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I have a register definition provided by the microcontroller manufacturer that can be handled as a bit field. The register is defined as follows:

#define SCU_WDTSCON0 (*( SCU_WDTSCON0_type *) 0xf00360f0u)

The bit field definition looks like this:

typedef volatile union {
unsigned U;
int I;
struct {
    unsigned    ENDINIT  :1;    // [0:0] End-of-Initialization Control Bit
    unsigned    LCK  :1;    // [1:1] Lock Bit to Control Access to WDTxCON0
    unsigned    HPW0     :2;    // [3:2] Hardware Password 0
    unsigned    HPW1     :4;    // [7:4] Hardware Password 1
    unsigned    PW   :8;    // [15:8] User-Definable Password Field for Access to WDTxCON0
    unsigned    REL  :16;   // [31:16] Reload Value for the WDT
  } B;
} SCU_WDTSCON0_type;

Instead of directly writing to the register, I want to use a uint32 buffer variable first, but still be able to edit it in the manner of the register bit field definition. This implementation seems to be working, as the address is just replaced with &buffer_variable:

volatile uint32 buffer_variable;
SCU_WDTSCON0_type register_buffer = (*( SCU_WDTSCON0_type *) &buffer_variable);

Could this lead to undefined behavior?

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  • This is a good question. In my mind the way to test it is to try the same code on two architectures, one big endian, one little endian. I happen to have such systems here and if there's no definitive answer I'll compile some code when I have time. Apr 7 '16 at 9:57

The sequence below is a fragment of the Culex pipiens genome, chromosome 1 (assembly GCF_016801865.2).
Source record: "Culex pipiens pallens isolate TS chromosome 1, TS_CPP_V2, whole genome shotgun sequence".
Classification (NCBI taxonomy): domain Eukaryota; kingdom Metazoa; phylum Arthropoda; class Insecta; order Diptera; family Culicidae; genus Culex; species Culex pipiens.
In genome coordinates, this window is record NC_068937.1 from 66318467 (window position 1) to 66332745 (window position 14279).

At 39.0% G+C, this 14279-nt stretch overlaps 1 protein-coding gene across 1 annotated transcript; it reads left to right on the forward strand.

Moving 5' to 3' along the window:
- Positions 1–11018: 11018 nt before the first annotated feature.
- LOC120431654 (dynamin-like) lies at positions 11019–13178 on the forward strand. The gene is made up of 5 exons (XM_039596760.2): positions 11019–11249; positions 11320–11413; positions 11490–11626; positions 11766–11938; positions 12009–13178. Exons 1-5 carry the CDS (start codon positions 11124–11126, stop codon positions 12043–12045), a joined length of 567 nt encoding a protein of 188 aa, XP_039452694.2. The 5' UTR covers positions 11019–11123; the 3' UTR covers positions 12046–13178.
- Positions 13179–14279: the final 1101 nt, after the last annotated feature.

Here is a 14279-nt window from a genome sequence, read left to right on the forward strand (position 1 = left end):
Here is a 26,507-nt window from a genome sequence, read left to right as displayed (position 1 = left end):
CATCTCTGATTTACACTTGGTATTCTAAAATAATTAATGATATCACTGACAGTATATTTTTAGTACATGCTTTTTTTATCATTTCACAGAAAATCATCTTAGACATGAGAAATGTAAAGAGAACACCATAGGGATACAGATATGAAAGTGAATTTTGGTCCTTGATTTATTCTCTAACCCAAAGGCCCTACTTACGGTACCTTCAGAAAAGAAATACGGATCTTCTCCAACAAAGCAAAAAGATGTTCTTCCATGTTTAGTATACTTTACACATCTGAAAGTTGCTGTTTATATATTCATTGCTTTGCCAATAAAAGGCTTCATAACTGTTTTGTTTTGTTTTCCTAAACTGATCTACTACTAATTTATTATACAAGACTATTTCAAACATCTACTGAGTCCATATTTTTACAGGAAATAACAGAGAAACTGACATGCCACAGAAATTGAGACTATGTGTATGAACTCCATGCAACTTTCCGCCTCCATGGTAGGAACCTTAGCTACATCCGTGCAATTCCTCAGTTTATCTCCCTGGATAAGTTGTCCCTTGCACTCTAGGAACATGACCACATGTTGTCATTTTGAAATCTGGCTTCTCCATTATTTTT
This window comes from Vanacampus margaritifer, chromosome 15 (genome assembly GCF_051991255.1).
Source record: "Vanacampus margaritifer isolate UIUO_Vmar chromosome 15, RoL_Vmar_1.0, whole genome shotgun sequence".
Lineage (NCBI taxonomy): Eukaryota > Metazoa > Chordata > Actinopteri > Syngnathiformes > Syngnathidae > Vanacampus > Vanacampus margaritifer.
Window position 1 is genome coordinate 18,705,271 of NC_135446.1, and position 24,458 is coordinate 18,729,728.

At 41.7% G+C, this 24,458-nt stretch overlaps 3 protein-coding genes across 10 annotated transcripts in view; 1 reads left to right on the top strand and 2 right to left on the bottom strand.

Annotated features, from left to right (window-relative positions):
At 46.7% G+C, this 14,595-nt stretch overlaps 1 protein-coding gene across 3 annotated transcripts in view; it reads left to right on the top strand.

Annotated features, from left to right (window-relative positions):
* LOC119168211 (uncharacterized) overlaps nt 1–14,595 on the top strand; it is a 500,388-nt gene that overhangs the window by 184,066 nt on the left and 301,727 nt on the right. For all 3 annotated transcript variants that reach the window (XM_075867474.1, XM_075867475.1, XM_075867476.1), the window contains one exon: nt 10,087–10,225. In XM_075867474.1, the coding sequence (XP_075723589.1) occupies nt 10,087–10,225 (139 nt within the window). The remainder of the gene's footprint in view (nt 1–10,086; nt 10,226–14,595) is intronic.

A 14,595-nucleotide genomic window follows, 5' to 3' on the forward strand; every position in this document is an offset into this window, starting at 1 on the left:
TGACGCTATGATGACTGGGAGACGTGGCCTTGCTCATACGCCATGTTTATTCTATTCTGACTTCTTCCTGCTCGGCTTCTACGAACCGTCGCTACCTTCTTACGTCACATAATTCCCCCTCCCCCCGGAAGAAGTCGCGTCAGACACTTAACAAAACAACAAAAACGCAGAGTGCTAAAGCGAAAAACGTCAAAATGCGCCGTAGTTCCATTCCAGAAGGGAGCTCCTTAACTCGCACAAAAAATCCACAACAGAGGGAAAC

• 1
    @DavidHoelzer This doesn't have a lot to do with endianess. You can't know how a bit-field stores its bits regardless of endianess. The behavior of bit-fields is not well specified to begin with. See this.
    – Lundin
    Apr 7 '16 at 11:07
  • Honestly, I rarely use them. I can just imagine that the endianness could have an impact if you cast them to something else. Apr 7 '16 at 12:32
  • it is a bad practice for the library to do that, fortunately for them the probably only support specific compilers and versions of those compilers so it only has to work for those situations. generically there is no reason for it to work per the standard. likewise then trying to use a union to have two ways to access those bits is also not supported (spec doesnt mentioned bitfields), almost always you get lucky but, it is just that luck. these things work often enough they become a common practice, but look at the library and how much chaos there would be when it does break.
    – old_timer
    Apr 7 '16 at 17:02
  • been there, done that when it fails it fails massively and the repair work is costly. it doesnt gain anything, so not worth the risk.
    – old_timer
    Apr 7 '16 at 17:03
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Your buffer variable needs to be exactly the same type as one of the union members, in this case unsigned. In case the compiler treats uint32 and unsigned as different types, it will lead to undefined behavior (violates strict aliasing rule). Otherwise, if they are the same type, the code is fine.

(As a side note, most bugs related to strict aliasing violations are caused by the compiler's optimizer. In case of volatile variables, this is less of an issue, since the compiler isn't allowed to optimize them anyway. So in practice, I doubt you'll ever encounter any UB for this scenario, even though it could be UB in theory.)

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